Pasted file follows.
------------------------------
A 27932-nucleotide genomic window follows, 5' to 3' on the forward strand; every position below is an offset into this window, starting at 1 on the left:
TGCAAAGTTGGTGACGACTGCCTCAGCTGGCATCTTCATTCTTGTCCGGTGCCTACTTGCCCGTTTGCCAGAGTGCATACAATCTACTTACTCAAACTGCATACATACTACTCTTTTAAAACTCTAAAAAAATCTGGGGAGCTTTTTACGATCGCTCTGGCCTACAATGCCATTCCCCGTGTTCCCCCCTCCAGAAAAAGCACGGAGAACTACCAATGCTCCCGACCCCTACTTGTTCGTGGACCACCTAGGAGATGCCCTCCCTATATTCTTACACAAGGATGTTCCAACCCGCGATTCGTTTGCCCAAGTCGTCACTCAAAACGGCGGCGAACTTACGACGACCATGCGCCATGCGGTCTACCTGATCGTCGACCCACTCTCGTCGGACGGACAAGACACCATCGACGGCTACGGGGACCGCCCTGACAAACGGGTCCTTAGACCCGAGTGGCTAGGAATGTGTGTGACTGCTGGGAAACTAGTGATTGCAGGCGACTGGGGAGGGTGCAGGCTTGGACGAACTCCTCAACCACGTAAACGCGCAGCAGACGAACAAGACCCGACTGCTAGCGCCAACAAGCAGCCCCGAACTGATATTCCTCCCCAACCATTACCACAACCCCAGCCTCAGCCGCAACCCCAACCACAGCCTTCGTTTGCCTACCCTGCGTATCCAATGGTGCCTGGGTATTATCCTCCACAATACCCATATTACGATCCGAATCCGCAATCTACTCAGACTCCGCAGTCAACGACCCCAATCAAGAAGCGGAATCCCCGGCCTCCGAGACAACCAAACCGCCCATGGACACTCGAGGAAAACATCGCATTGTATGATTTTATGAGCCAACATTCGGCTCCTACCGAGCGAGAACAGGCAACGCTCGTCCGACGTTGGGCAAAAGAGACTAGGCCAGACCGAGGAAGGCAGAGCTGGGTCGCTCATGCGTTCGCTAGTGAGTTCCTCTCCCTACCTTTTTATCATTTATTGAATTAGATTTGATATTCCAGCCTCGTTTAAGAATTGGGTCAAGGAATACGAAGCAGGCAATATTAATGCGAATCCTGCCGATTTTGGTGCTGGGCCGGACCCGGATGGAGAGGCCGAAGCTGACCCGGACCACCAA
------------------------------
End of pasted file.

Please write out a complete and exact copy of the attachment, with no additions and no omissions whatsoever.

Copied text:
A 27932-nucleotide genomic window follows, 5' to 3' on the forward strand; every position below is an offset into this window, starting at 1 on the left:
TGCAAAGTTGGTGACGACTGCCTCAGCTGGCATCTTCATTCTTGTCCGGTGCCTACTTGCCCGTTTGCCAGAGTGCATACAATCTACTTACTCAAACTGCATACATACTACTCTTTTAAAACTCTAAAAAAATCTGGGGAGCTTTTTACGATCGCTCTGGCCTACAATGCCATTCCCCGTGTTCCCCCCTCCAGAAAAAGCACGGAGAACTACCAATGCTCCCGACCCCTACTTGTTCGTGGACCACCTAGGAGATGCCCTCCCTATATTCTTACACAAGGATGTTCCAACCCGCGATTCGTTTGCCCAAGTCGTCACTCAAAACGGCGGCGAACTTACGACGACCATGCGCCATGCGGTCTACCTGATCGTCGACCCACTCTCGTCGGACGGACAAGACACCATCGACGGCTACGGGGACCGCCCTGACAAACGGGTCCTTAGACCCGAGTGGCTAGGAATGTGTGTGACTGCTGGGAAACTAGTGATTGCAGGCGACTGGGGAGGGTGCAGGCTTGGACGAACTCCTCAACCACGTAAACGCGCAGCAGACGAACAAGACCCGACTGCTAGCGCCAACAAGCAGCCCCGAACTGATATTCCTCCCCAACCATTACCACAACCCCAGCCTCAGCCGCAACCCCAACCACAGCCTTCGTTTGCCTACCCTGCGTATCCAATGGTGCCTGGGTATTATCCTCCACAATACCCATATTACGATCCGAATCCGCAATCTACTCAGACTCCGCAGTCAACGACCCCAATCAAGAAGCGGAATCCCCGGCCTCCGAGACAACCAAACCGCCCATGGACACTCGAGGAAAACATCGCATTGTATGATTTTATGAGCCAACATTCGGCTCCTACCGAGCGAGAACAGGCAACGCTCGTCCGACGTTGGGCAAAAGAGACTAGGCCAGACCGAGGAAGGCAGAGCTGGGTCGCTCATGCGTTCGCTAGTGAGTTCCTCTCCCTACCTTTTTATCATTTATTGAATTAGATTTGATATTCCAGCCTCGTTTAAGAATTGGGTCAAGGAATACGAAGCAGGCAATATTAATGCGAATCCTGCCGATTTTGGTGCTGGGCCGGACCCGGATGGAGAGGCCGAAGCTGACCCGGACCACCAA